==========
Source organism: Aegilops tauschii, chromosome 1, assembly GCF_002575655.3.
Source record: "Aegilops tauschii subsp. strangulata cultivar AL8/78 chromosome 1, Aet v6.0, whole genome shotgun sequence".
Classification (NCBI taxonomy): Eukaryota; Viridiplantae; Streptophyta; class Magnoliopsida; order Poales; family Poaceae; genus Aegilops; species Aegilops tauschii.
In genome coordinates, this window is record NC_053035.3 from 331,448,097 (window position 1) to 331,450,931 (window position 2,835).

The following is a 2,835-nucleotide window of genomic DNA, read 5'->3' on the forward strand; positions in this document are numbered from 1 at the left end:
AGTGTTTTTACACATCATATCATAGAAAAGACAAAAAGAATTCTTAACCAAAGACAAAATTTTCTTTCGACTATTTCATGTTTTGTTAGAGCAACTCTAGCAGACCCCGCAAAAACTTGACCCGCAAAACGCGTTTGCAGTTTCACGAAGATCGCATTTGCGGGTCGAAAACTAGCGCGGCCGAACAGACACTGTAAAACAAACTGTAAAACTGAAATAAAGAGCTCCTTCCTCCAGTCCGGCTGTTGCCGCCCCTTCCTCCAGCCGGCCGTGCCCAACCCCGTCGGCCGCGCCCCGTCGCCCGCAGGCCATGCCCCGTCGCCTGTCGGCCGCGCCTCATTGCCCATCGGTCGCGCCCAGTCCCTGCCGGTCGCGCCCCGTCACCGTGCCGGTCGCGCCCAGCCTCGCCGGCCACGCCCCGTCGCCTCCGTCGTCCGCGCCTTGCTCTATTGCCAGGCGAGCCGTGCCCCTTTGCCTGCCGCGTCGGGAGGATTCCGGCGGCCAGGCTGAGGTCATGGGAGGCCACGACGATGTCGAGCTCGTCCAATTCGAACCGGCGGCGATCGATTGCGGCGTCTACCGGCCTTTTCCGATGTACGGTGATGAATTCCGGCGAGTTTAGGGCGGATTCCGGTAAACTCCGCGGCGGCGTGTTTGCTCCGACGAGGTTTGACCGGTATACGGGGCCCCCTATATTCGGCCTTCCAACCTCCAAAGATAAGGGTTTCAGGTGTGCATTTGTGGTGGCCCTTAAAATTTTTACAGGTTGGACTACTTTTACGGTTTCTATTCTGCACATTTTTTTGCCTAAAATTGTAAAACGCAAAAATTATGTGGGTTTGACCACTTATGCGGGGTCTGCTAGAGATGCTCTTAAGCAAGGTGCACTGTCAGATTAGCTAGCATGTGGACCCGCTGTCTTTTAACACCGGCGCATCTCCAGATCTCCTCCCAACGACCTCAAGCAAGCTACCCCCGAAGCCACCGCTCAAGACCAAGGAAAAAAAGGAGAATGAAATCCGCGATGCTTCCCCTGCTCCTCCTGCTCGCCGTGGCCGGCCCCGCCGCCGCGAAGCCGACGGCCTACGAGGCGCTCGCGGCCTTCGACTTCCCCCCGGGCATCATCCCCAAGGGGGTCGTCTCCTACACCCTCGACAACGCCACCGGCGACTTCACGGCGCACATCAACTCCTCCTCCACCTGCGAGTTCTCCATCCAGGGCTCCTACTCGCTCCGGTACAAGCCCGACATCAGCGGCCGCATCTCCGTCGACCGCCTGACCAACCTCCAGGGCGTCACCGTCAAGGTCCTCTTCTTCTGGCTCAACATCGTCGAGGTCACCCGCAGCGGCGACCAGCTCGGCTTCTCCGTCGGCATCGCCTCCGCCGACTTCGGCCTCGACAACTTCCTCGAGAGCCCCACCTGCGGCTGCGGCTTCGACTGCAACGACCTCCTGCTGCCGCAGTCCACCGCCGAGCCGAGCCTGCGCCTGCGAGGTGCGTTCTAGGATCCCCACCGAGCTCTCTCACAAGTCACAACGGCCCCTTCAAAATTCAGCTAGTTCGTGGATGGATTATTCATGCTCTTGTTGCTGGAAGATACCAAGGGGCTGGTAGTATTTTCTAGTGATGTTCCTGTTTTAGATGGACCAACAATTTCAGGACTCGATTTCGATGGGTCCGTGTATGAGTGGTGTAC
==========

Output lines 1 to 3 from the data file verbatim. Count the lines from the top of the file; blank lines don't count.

Source organism: Aegilops tauschii, chromosome 1, assembly GCF_002575655.3.
Source record: "Aegilops tauschii subsp. strangulata cultivar AL8/78 chromosome 1, Aet v6.0, whole genome shotgun sequence".
Classification (NCBI taxonomy): Eukaryota; Viridiplantae; Streptophyta; class Magnoliopsida; order Poales; family Poaceae; genus Aegilops; species Aegilops tauschii.